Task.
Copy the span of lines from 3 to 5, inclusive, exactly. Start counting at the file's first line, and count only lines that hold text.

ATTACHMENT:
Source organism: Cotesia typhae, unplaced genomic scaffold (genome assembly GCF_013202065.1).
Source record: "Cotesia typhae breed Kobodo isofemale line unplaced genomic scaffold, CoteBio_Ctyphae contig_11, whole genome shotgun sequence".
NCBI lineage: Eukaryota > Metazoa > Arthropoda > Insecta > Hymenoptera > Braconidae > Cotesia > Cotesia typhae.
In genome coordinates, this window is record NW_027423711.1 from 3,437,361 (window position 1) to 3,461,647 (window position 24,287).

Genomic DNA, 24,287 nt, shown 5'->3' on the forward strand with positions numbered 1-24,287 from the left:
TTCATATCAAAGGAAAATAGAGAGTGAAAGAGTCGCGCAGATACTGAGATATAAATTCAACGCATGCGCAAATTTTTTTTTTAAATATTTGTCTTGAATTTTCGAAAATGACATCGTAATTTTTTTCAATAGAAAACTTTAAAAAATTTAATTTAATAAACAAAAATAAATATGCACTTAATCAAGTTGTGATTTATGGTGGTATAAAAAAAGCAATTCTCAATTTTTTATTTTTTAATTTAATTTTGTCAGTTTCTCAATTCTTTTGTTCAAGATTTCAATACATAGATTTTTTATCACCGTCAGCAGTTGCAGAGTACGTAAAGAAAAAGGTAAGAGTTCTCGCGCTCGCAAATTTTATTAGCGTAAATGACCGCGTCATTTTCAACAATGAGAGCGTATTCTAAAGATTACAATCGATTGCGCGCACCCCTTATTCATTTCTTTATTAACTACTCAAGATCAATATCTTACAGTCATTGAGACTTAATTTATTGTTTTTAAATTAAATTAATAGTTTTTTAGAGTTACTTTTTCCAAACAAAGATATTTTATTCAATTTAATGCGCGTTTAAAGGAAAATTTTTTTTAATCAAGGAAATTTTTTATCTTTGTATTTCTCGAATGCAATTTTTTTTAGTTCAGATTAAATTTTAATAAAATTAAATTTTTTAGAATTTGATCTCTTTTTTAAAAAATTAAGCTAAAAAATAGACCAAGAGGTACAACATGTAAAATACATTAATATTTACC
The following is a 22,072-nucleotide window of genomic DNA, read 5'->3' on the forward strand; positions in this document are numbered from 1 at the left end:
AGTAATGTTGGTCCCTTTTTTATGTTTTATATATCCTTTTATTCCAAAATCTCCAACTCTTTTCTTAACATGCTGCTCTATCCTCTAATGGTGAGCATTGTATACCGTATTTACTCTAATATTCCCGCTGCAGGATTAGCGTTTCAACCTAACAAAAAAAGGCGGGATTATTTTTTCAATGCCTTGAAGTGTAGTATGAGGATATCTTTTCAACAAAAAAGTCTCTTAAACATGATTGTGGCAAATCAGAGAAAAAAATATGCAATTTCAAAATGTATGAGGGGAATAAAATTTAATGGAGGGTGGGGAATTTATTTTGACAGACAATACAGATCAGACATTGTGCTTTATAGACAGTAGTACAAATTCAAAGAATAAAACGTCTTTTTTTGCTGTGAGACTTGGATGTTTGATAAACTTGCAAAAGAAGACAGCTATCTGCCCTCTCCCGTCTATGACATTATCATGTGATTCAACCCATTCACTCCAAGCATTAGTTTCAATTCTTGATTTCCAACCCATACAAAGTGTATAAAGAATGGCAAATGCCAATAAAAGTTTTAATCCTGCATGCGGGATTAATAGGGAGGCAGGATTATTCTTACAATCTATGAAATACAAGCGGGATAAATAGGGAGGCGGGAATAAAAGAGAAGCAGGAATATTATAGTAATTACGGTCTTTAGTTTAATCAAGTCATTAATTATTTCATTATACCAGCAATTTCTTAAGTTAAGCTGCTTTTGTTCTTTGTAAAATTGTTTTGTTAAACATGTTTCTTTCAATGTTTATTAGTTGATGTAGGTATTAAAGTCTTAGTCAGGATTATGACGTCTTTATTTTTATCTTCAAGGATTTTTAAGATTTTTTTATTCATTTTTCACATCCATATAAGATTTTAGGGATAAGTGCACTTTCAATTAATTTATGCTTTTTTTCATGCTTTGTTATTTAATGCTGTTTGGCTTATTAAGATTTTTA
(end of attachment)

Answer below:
NCBI lineage: Eukaryota > Metazoa > Arthropoda > Insecta > Hymenoptera > Braconidae > Cotesia > Cotesia typhae.
In genome coordinates, this window is record NW_027423711.1 from 3,437,361 (window position 1) to 3,461,647 (window position 24,287).

Genomic DNA, 24,287 nt, shown 5'->3' on the forward strand with positions numbered 1-24,287 from the left: